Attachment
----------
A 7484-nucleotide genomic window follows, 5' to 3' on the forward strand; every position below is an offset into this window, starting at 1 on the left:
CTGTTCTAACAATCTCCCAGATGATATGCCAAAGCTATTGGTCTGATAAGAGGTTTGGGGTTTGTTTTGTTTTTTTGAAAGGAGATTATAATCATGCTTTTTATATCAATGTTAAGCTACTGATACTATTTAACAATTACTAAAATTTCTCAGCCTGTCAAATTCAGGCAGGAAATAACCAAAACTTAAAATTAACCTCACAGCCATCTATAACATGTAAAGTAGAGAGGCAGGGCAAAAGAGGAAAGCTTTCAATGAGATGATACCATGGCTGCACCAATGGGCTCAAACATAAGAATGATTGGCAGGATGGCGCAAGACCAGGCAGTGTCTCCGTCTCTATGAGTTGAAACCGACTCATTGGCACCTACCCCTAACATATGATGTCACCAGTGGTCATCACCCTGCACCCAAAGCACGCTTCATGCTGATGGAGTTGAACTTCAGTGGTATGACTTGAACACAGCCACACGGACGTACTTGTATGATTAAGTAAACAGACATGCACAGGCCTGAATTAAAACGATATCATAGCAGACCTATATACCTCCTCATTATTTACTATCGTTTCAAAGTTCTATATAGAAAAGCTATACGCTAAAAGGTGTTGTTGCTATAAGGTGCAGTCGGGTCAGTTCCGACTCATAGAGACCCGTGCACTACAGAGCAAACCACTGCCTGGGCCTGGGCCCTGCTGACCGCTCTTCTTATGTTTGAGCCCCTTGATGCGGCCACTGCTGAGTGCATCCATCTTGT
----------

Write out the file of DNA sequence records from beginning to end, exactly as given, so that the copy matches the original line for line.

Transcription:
A 7484-nucleotide genomic window follows, 5' to 3' on the forward strand; every position below is an offset into this window, starting at 1 on the left:
CTGTTCTAACAATCTCCCAGATGATATGCCAAAGCTATTGGTCTGATAAGAGGTTTGGGGTTTGTTTTGTTTTTTTGAAAGGAGATTATAATCATGCTTTTTATATCAATGTTAAGCTACTGATACTATTTAACAATTACTAAAATTTCTCAGCCTGTCAAATTCAGGCAGGAAATAACCAAAACTTAAAATTAACCTCACAGCCATCTATAACATGTAAAGTAGAGAGGCAGGGCAAAAGAGGAAAGCTTTCAATGAGATGATACCATGGCTGCACCAATGGGCTCAAACATAAGAATGATTGGCAGGATGGCGCAAGACCAGGCAGTGTCTCCGTCTCTATGAGTTGAAACCGACTCATTGGCACCTACCCCTAACATATGATGTCACCAGTGGTCATCACCCTGCACCCAAAGCACGCTTCATGCTGATGGAGTTGAACTTCAGTGGTATGACTTGAACACAGCCACACGGACGTACTTGTATGATTAAGTAAACAGACATGCACAGGCCTGAATTAAAACGATATCATAGCAGACCTATATACCTCCTCATTATTTACTATCGTTTCAAAGTTCTATATAGAAAAGCTATACGCTAAAAGGTGTTGTTGCTATAAGGTGCAGTCGGGTCAGTTCCGACTCATAGAGACCCGTGCACTACAGAGCAAACCACTGCCTGGGCCTGGGCCCTGCTGACCGCTCTTCTTATGTTTGAGCCCCTTGATGCGGCCACTGCTGAGTGCATCCATCTTGT